Hadrian "was the third of the Five Good Emperors." He was the first Roman Emperor to publicly say that he was gay. Imagine an American president saying he was gay today, or any Western leader, or an Iranian president, or any Muslim leader. The outgoing Iranian president said gays don't even exist in Iran.
There are rumours that President Obama is gay, in which case he should come out and say so and take the shame away. Isn't that what leaders are for? It would be big if he turned out to be both the first black and the first gay American president.
An excerpt from the article, "Hadrian the gay emperor," by Arifa Akbar (The Independent, Jan 11, 2008):
The bust is classically Roman, the face imperious. But this is no ordinary emperor. As a major new exhibition at the British Museum makes clear, Publius Aelius Traianus Hadrianus was not only a peacemaker who pulled his soldiers out of modern-day Iraq. He was also the first leader of Rome to make it clear that he was gay.
Hadrian: Empire and Conflict will see the bust make pilgrimages to both ends of Hadrian's Wall, the first time it has left the British Museum since being found in the Thames 200 years ago. But it is the singular life-story of the gay emperor that is likely to capture the interest of most visitors.
After being made emperor AD117, he inherited a Roman Empire in its prime, which had thrived on a policy of endless expansion and conquest.
His first move, within hours of coronation, was to withdraw his troops from Mesopotamia, now Iraq, and fortify the empire's boundaries by building his eponymous wall in northern England and others in the Danube and the Rhine valleys, ushering in a new era of peace. The reign that followed can be traced through 200 ancient treasures, many of which have never been display in Britain.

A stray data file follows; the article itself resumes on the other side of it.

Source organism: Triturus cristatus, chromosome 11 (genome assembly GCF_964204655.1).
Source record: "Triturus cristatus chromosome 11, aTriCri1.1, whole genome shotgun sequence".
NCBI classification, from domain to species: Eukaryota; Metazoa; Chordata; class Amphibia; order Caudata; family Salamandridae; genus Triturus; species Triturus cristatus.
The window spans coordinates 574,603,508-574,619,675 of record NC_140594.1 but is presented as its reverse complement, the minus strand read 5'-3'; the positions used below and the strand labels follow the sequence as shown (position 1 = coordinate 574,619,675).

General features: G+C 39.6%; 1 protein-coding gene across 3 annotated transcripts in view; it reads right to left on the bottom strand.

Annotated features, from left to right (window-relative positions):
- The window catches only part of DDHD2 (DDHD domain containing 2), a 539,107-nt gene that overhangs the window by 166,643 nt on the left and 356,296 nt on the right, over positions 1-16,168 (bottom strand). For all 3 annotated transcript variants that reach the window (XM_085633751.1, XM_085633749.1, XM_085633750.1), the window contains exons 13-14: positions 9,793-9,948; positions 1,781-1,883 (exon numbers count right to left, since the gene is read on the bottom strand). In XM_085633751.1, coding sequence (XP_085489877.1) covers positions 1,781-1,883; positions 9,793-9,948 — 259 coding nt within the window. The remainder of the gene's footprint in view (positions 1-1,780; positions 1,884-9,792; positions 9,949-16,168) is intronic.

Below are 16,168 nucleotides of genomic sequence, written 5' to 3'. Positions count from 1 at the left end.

The emperor's sexuality was by no means the only unusual aspect of his reign. The decision to pull his troops out of Mesopotamia might have been frowned upon in an empire that had built its might on a bellicose foreign policy, but Hadrian's charisma won over the masses.
Neil MacGregor, director of the British Museum, said: "The exhibition will provide an opportunity to assess the important legacy of the emperor Hadrian, a classical figure whose reign has telling relevance to our lives today."
Mr Opper said there were similarities between second-century Mesopotamia and present-day Iraq, with the Roman occupiers finding themselves in a hotbed of violence and resistance.
"We must not mistake [Hadrian's] motives for pulling his troops out of Mesopotamia," Mr Opper said. "He didn't really have a choice. It had just been conquered by his predecessor and there was a lot of guerrilla warfare, which is eerily just like modern times. What he did was give the empire breathing space and while he was a very experienced military leader, we also get the impression he was very cultured and he fostered Greek identity and made them partners in leadership."
As the "people's king" – he travelled with his troops and ate the same rations – he laid the foundations of the Byzantine Empire and changed the name of Judea to create Palestine, among other legacies.
At times, however, even Hadrian's Rome played the role of violent occupier. During a suppression of a Jewish rebellion in Judea, Roman warriors were dispatched to take control of the region, leading to the death of 580,000 Jews. "It was probably as a punishment that he changed the name of Judea to Palestine," said Mr Opper.Emperors of Rome: Hadrian. Source: Adrian Murdoch.
Hadrian - A new emperor.
Hadrian: an emperor's love. Source: British Museum.
Hadrian: the power of image. Source: British Museum.
Hadrian in Judea. Source: BBC.
The story of Hadrian in Jerusalem. Source: BBC.